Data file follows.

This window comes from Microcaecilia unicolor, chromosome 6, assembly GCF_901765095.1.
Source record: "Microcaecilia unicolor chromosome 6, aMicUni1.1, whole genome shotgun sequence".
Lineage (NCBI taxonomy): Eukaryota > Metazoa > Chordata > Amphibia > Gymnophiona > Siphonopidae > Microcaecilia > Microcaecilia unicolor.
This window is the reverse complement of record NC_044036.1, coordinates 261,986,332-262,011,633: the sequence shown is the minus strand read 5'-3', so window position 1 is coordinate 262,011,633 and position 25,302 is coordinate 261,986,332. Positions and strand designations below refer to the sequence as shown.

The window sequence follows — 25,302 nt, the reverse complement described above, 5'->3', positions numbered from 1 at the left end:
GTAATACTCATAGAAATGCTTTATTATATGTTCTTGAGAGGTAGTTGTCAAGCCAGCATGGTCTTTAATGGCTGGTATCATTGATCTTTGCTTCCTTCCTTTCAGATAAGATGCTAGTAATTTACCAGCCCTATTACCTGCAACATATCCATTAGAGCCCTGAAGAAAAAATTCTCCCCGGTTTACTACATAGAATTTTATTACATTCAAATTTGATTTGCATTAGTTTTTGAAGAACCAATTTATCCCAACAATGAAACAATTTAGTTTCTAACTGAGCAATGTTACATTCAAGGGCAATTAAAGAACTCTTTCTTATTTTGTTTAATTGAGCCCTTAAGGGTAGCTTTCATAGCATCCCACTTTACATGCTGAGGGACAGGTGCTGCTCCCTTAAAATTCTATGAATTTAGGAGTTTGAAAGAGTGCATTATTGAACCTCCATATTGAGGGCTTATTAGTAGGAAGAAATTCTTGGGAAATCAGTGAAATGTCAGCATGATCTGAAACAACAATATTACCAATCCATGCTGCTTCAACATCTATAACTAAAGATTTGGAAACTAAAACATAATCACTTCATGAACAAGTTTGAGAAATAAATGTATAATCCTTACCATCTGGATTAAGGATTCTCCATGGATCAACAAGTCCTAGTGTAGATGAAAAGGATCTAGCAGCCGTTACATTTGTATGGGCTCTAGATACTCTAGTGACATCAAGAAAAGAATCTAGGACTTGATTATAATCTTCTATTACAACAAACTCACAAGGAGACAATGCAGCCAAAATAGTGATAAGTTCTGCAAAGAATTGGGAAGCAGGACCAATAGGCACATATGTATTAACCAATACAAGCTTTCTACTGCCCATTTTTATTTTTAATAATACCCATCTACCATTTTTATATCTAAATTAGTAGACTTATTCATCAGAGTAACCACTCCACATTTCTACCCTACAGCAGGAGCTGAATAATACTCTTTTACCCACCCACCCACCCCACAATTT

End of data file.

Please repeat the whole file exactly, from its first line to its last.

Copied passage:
This window comes from Microcaecilia unicolor, chromosome 6, assembly GCF_901765095.1.
Source record: "Microcaecilia unicolor chromosome 6, aMicUni1.1, whole genome shotgun sequence".
Lineage (NCBI taxonomy): Eukaryota > Metazoa > Chordata > Amphibia > Gymnophiona > Siphonopidae > Microcaecilia > Microcaecilia unicolor.
This window is the reverse complement of record NC_044036.1, coordinates 261,986,332-262,011,633: the sequence shown is the minus strand read 5'-3', so window position 1 is coordinate 262,011,633 and position 25,302 is coordinate 261,986,332. Positions and strand designations below refer to the sequence as shown.

The window sequence follows — 25,302 nt, the reverse complement described above, 5'->3', positions numbered from 1 at the left end:
GTAATACTCATAGAAATGCTTTATTATATGTTCTTGAGAGGTAGTTGTCAAGCCAGCATGGTCTTTAATGGCTGGTATCATTGATCTTTGCTTCCTTCCTTTCAGATAAGATGCTAGTAATTTACCAGCCCTATTACCTGCAACATATCCATTAGAGCCCTGAAGAAAAAATTCTCCCCGGTTTACTACATAGAATTTTATTACATTCAAATTTGATTTGCATTAGTTTTTGAAGAACCAATTTATCCCAACAATGAAACAATTTAGTTTCTAACTGAGCAATGTTACATTCAAGGGCAATTAAAGAACTCTTTCTTATTTTGTTTAATTGAGCCCTTAAGGGTAGCTTTCATAGCATCCCACTTTACATGCTGAGGGACAGGTGCTGCTCCCTTAAAATTCTATGAATTTAGGAGTTTGAAAGAGTGCATTATTGAACCTCCATATTGAGGGCTTATTAGTAGGAAGAAATTCTTGGGAAATCAGTGAAATGTCAGCATGATCTGAAACAACAATATTACCAATCCATGCTGCTTCAACATCTATAACTAAAGATTTGGAAACTAAAACATAATCACTTCATGAACAAGTTTGAGAAATAAATGTATAATCCTTACCATCTGGATTAAGGATTCTCCATGGATCAACAAGTCCTAGTGTAGATGAAAAGGATCTAGCAGCCGTTACATTTGTATGGGCTCTAGATACTCTAGTGACATCAAGAAAAGAATCTAGGACTTGATTATAATCTTCTATTACAACAAACTCACAAGGAGACAATGCAGCCAAAATAGTGATAAGTTCTGCAAAGAATTGGGAAGCAGGACCAATAGGCACATATGTATTAACCAATACAAGCTTTCTACTGCCCATTTTTATTTTTAATAATACCCATCTACCATTTTTATATCTAAATTAGTAGACTTATTCATCAGAGTAACCACTCCACATTTCTACCCTACAGCAGGAGCTGAATAATACTCTTTTACCCACCCACCCACCCCACAATTT